The university has been inundated with hundreds of VCE students in the past two weeks for UMSU’s VCESS 2014 program.
2014 marks my second year volunteering with VCESS. This year I tutored Unit 3/4 Psychology, was a group leader, and ran a workshop for the program.
Here’s a summary of VCESS in 2014.
What is VCESS?
In 2014, the program ran from 6-17 January under the UMSU umbrella.
‘VCESS’ is short for VCE Summer School. It’s a two-week full time program held in January, aiming to ‘provide affordable and equitable education access for students who are from schools that are disadvantaged or under-represented in the Victorian tertiary system.’
The other VCE summer programs offered by other organisations are ridiculously expensive (e.g. see TSFX prices here). Other organisations charge around $100 per subject for 2 sessions. VCESS charges $190 for 2 whole weeks of classes for all their subjects. See the price difference?
This year, VCESS has expanded the size of the program to a whopping 380(ish) students. The program offered tutoring in 67 VCE subjects.
VCESS offered two types of program
There were 2 programs – day program and a residential program. The day program is from 9am-4.15pm. Day students participate in all the activities, attend classes, but are required to go home after 4.15pm.
Then there’s the ‘resi kids’ – these guys are those who are coming from rural areas, or have to travel forever to get to Melbourne Uni. There were 56 Resi students whom resided at St Hilda’s. They were divided up into teams (Red, Orange, Yellow, Green and Purple) and they battle it out for the ‘Residential Cup’ outside VCESS hours.
The lead up to VCESS
Before the program began, we were off to Creswick for a tutor training camp – which was lots of fun. Alternatively, if tutors couldn’t make the camp, there were other training days offered at uni.
At the camp we went through tutoring techniques, classroom management…plus, the camp was a way for us to meet the other tutors in the program.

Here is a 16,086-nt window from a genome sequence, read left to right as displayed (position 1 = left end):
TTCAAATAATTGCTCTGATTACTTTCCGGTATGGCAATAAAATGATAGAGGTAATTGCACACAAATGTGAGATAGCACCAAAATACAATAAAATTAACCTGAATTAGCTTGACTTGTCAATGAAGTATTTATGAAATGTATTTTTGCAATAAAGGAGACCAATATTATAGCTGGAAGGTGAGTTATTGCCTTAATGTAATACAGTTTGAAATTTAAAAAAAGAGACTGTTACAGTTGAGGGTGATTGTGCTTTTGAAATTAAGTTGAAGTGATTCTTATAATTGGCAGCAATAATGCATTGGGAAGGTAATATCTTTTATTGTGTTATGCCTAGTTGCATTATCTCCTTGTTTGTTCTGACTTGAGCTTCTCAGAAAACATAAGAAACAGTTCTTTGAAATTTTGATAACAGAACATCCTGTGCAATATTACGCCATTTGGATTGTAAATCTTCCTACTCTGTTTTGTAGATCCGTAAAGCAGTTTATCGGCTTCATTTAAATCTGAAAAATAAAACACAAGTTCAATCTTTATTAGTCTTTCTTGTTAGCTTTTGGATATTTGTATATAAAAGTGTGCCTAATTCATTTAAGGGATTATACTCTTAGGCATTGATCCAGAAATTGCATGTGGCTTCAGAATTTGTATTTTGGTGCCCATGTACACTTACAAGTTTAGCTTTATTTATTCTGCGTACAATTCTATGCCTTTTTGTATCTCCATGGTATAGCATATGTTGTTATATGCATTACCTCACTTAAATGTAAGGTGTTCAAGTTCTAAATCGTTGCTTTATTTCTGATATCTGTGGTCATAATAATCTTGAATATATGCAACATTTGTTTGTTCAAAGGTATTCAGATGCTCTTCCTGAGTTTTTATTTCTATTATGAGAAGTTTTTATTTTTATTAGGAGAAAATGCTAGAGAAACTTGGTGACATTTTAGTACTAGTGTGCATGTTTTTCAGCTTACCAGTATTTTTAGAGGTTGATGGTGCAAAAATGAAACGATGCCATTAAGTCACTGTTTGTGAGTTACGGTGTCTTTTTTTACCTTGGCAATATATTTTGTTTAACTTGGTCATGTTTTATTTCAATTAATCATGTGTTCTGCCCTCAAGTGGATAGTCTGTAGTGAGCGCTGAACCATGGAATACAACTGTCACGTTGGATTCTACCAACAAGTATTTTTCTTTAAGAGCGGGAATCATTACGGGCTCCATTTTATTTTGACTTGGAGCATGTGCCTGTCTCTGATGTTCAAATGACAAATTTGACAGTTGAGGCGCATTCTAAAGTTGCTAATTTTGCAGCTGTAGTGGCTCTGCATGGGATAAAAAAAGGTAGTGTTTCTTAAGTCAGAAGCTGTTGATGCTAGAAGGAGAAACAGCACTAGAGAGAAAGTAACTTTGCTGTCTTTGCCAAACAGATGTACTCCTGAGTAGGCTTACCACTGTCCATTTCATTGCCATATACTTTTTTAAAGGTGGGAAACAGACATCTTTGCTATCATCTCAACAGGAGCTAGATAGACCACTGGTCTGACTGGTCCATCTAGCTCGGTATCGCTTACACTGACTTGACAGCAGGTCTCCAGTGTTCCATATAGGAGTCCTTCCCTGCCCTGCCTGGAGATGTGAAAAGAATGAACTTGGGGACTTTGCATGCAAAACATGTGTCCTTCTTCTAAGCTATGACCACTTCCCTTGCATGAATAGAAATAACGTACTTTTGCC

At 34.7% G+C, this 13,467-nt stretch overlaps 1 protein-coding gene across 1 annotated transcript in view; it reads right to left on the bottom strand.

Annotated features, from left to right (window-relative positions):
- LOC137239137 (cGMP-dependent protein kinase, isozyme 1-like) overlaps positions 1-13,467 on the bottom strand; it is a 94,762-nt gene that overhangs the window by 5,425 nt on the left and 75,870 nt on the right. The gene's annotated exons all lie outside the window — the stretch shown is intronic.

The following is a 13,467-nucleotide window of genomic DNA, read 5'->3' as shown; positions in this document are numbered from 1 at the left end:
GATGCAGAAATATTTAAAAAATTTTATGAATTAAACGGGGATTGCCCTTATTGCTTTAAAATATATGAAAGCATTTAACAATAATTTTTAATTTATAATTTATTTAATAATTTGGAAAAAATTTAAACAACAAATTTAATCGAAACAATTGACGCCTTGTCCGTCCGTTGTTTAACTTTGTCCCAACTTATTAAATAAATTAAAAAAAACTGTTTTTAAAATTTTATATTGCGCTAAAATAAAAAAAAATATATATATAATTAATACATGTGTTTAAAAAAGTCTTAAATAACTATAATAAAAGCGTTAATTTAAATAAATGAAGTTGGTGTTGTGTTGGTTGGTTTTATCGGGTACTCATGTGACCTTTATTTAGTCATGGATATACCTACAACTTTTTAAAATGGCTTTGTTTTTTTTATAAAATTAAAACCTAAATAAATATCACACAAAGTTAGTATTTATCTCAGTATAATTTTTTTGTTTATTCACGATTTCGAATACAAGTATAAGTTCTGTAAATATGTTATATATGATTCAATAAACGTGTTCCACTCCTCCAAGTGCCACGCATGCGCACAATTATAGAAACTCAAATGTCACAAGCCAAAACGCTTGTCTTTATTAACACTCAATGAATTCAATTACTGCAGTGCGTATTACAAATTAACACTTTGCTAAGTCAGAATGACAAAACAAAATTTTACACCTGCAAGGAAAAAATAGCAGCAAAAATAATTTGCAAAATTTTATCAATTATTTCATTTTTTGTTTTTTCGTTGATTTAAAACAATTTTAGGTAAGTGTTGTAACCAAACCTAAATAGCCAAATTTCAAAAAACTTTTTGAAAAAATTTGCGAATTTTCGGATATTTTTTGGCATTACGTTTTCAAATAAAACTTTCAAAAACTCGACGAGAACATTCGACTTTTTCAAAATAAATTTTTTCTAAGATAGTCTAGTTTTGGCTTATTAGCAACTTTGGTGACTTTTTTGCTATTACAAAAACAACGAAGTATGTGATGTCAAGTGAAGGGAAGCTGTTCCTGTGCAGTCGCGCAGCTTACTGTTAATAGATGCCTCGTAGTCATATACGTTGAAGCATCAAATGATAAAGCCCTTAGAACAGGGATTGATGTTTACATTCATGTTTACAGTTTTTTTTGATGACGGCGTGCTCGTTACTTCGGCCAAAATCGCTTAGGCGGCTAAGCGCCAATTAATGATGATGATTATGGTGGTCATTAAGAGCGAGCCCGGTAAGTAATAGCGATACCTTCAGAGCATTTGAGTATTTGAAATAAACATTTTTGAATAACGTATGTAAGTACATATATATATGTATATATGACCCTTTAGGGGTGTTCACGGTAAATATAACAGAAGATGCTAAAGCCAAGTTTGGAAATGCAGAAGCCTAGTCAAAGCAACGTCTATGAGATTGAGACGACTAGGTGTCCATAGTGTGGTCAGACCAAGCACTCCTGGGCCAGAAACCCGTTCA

The people involved with VCESS
To make a big program like VCESS possible, a lot of volunteers were required. In 2014, there were approximately 150 volunteer tutors. Yes – we really did give up two whole weeks of our holiday for the students (the things we do for VCESS). Within VCESS, tutors may have special roles, and these are outlined below.
All the students are allocated to a group, from Group A – U. And each letter is further split into 2 groups – e.g. A1, A2, B1, B2. In total we had 40 groups, and 40 tutors took on the role as a group leader.
Group leaders are the equivalent to a ‘home room teacher’. We meet our students everyday at 11am, mark the role, make the announcements, and hand out zines. Zines are like a newsletter to keep students in the loop of things (news, room changes, and fun things like sudoku, horoscopes etc.
As the name suggests, they looked after all the VCESS activities including Trivia, the BBQs, scav hunt etc.
That includes making sure we’re all fed, watered, not dying in the extreme heat, and other welfare-related tasks.
These guys were stuck in a little office on Level 2 of Union House which was an oven. There were no blinds in the office, so they improvised with the share tutor shirts.
These guys looked after the logistics of VCESS and help the program to run smoothly – things like room changes, printing things out, coordinating movement of groups etc.